Author: Shelley Hong Date Posted:12 October 2016
How to Avoid the Tissue Pattern Monster
Approach with Extreme Care. You have been warned....
Have you even wonder how on earth anyone manages to get tissue patterns back into the envelopes?
Here's a video that perfectly captures the frustrations......
If THIS is how you feel - each time you go to use your tissue paper patterns - I have one word to say: "DON'T." The best way to deal with the monster is simple: Avoid.
Instead - Trace the size you need on other paper that's easier to handle. This way you won't have to face the monster after that!
And there are various ways of tracing patterns.
Here are some of the tips by sewing communities:
Tilly from Tilly & Button says: "Highlight your size first to help you see which line to trace. Go over the lines in a coloured pen, and don't forget the markings such as notches, grain line arrows, and gathering points."
Lisa from Sew Over It says: "Time to trace the pattern onto the pattern drafting paper! It’s always a good idea to write on there the name of the pattern, the pattern piece, the size and how many pieces to cut. Don’t want to confuse yourself later."
If you have some freezer paper handy, these are great too.
This is what Lindsay from Craft Buds does: "Roll out freezer paper to completely cover your printed sewing pattern. With the shiny side of the freezer paper facing down, use a pencil and ruler to trace the outline of your pattern on the freezer paper."
Bonus Point - you can iron the freezer paper directly on to you fabric instead of using pins. This works especially well with slippery fabric :-)
If you're finding the freezer paper a bit too opaque to see, another tip from Tilly is "Get a light box to help see through the paper."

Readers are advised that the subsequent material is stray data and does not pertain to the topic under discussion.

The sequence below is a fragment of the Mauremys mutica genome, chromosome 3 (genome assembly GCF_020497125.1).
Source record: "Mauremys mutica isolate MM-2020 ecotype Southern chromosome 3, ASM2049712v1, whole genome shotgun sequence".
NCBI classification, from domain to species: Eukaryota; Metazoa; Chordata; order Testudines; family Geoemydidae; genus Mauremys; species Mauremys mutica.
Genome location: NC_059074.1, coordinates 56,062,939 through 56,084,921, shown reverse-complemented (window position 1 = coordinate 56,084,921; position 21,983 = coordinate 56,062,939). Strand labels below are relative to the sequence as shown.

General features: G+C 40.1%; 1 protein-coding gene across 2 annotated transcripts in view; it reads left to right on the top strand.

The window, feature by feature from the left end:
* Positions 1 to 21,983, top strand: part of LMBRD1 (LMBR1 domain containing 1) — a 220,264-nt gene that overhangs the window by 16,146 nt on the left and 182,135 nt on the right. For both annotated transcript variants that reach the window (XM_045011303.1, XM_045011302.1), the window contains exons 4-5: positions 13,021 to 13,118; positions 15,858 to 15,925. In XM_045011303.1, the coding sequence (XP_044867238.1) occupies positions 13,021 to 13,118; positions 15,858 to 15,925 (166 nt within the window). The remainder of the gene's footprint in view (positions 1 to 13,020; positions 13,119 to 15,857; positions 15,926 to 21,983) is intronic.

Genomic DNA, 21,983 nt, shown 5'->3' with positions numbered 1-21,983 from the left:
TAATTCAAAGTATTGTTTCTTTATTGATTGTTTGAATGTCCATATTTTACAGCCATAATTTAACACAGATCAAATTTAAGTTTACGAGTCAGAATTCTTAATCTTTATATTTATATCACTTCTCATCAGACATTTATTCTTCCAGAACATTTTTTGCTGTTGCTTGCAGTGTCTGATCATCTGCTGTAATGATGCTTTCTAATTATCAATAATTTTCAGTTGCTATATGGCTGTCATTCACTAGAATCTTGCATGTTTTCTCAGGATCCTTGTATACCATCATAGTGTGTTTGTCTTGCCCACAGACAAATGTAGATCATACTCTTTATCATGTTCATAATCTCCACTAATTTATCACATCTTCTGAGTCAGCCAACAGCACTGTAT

All done? You're ready to cut.
Amy from Really Handmade cuts her pieces out roughly, and use a rotary cutter to go around each piece precisely: "When you go around them with the rotary cutter, you’ll be cutting out both your tracing paper pieces, and your fabric pieces, saving you some time."
Now, for monsters of a different kind....
Euro patterns such as Burda & Ottobre, the method is just as easy.
Deby from Sew So Easy says: "Do spend some time to correctly identify all the pieces.... use a highlighter pen to run along the lines of the pattern pieces... and double check to make sure you are selecting the correct lines for your size."
And then layer up - sewing pattern on top, drafting paper in the middle, and carbon paper at the bottom (inky side facing UP).
Make sure you use a cutting mat to protect your surface, and use a tracking wheel to go around the highlighted pattern pieces! You'll end up with something like this...
And you do need to add seam allowances to Burda & Ottobre patterns.
Deanna from SewMcCool says: "The easiest way to do this is to rubber-band two pencils together. If you use a standard-size pencil, the two points will be about 8mm apart!"
And the BEST tip of all - Tasia from Sewaholic uses a photocopier to save time!
"Carefully unfold the small pieces and arrange them face-down on the photocopier glass. Smooth out any wrinkles or folds. Press copy, and voila!"